"While the timing was unfortunate, it was the imminence of training camp" that made Williams act when he did, agent Leigh Steinberg says.

    No Consensus

    So he didn't put the organization first. But what about the fellas, the other guys in pads and helmets?

    "Down in the locker room," Dolphins general manager Rick Spielman says, "it's teammates owing teammates."

    They want to win. As do the fans.

    Some have asked the Dolphins for their money back on their season tickets. Others feel a pang as they drive down the Florida Turnpike and see billboards of the NFL's leading rusher in 2002 stiff-arming a New York Jets defender. Still more post rants on Web sites. But there's no consensus as to the right and wrong of Williams deciding to take his life another way.

    "In a sense, I think one reason we're all so upset with Ricky is that he's able to say 'Hakuna Matata' and just head off. Good for him," says Roland Lazenby, professor of communications at Virginia Tech. "Given the level of financial independence that professional athletes have, it's a wonder that more of them don't do this."

    Paul Swangard wonders what could happen if they do. He oversees sports marketing studies at the University of Oregon and sees Williams' sudden walk as one more insult to the customers.

    "We just keep waiting for the fans to say enough is enough," he says.

    Not all take umbrage at Williams' blow-off of his employer (if not his co-workers).

    "I don't think he owes the organization anything. I don't think he owes me anything as a fan. I can do whatever I want. Why can't he?" asks Bob Covella, vice president of a manufacturing firm in Chicago and a self-described "sports enthusiast" who attends about 30 games a year (baseball, basketball, football, hockey). "The only people he owes are his teammates, and right now they are screwed."

    True. But they're probably better off not having one among them who could not completely commit to the task.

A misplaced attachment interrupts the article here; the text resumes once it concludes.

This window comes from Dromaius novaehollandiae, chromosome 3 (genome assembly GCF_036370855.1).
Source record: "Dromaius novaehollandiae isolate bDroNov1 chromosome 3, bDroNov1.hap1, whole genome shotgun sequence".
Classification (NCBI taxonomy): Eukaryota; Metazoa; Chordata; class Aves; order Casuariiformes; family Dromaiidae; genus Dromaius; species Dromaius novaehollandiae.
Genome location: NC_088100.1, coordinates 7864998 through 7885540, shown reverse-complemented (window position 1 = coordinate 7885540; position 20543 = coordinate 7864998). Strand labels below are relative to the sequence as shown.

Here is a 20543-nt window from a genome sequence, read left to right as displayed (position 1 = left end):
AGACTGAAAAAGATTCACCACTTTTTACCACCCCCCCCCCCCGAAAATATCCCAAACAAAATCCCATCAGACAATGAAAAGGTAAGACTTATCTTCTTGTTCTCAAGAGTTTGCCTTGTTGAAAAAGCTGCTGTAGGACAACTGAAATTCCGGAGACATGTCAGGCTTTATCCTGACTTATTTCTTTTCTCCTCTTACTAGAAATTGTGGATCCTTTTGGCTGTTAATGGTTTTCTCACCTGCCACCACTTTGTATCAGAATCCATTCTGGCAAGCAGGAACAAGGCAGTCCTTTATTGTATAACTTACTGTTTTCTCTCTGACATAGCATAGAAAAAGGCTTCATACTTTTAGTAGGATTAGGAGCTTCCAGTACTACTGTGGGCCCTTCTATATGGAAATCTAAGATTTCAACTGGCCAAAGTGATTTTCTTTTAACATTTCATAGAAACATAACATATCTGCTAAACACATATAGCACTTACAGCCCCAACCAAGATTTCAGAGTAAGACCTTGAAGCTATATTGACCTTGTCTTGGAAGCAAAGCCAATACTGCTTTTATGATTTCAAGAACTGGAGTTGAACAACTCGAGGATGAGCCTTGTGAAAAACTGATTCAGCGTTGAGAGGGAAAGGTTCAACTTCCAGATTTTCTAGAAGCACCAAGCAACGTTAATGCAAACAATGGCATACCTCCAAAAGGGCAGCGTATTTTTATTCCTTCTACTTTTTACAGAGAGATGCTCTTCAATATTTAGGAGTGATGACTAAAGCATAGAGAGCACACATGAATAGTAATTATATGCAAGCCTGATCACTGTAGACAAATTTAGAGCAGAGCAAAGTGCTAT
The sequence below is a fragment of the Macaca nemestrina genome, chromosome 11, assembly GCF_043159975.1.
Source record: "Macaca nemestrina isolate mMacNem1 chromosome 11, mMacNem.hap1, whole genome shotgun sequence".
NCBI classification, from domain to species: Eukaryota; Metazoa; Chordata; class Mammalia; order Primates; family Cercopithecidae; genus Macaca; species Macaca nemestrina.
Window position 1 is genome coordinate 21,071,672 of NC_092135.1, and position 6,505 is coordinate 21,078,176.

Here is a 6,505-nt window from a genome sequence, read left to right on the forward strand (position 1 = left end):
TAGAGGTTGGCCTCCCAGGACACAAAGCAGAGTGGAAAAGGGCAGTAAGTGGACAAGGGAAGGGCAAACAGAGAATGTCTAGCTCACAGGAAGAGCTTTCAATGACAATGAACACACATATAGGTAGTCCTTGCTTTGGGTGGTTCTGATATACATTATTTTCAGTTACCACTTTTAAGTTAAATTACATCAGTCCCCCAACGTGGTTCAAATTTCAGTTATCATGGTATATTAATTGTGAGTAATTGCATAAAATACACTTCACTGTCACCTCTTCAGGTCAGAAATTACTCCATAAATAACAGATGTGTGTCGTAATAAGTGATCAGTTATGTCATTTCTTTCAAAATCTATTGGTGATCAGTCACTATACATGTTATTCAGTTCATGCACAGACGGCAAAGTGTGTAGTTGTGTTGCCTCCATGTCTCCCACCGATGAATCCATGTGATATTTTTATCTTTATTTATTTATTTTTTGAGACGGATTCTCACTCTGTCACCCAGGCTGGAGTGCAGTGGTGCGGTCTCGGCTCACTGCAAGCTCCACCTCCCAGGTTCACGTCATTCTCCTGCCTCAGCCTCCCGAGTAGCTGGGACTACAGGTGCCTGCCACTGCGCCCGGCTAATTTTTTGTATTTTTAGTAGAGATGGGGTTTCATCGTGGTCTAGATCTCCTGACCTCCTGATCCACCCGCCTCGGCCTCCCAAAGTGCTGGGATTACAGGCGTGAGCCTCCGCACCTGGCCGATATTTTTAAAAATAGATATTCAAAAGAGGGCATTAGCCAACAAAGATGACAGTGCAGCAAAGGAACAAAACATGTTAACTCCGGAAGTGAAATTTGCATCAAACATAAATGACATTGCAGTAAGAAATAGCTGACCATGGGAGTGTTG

"I don't feel he let his teammates down. If he doesn't want to be there, then now is the time to let them know," says Barry Sanders, third on the NFL's all-time rushing list and soon to be enshrined in the Hall of Fame. "They have about six weeks before they have to play a game. By the time they play the first game, they'll know who they can count on."

    His is the voice of experience. He played 10 years with the Detroit Lions, and on the summer day in 1999 on which he was to report to training camp, he vanished silently into retirement.

    Gone. Outta here. No long goodbyes to his teammates.

    As elusive as loyalty itself.

    http://aolsvc.news.aol.com/sports/ar...28070909990022
    ______________________________ ______________________________ _____

    This is why I refuse to buy a replica jersey, only throwback ones. I do have a Bruce Matthews Titans jersey. He did play only for Houston/Tennessee.

  2. #2
    Allez les Bleus! Zaius's Avatar
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    The author seems disgusted with this cynical (yet accurate) view of the sports business. I don't see why - it's the players' jobs and they have interests. The ones that make a lot of money can afford quitting prematurely or changing teams on whims, and why shouldn't they? It's a business and loyalty is an empty word for those who have the money to be disloyal and an excuse for those who can't afford to be disloyal (where they are bad enough to be expected to give some exclusivity to whichever team they sign with, because if they don't, their market value will lower). As long as there will be contracts in professional sports, professional sports will be treated as a business.
    "The bureaucracy is expanding to meet the needs of an expanding bureaucracy."
    -- Unknown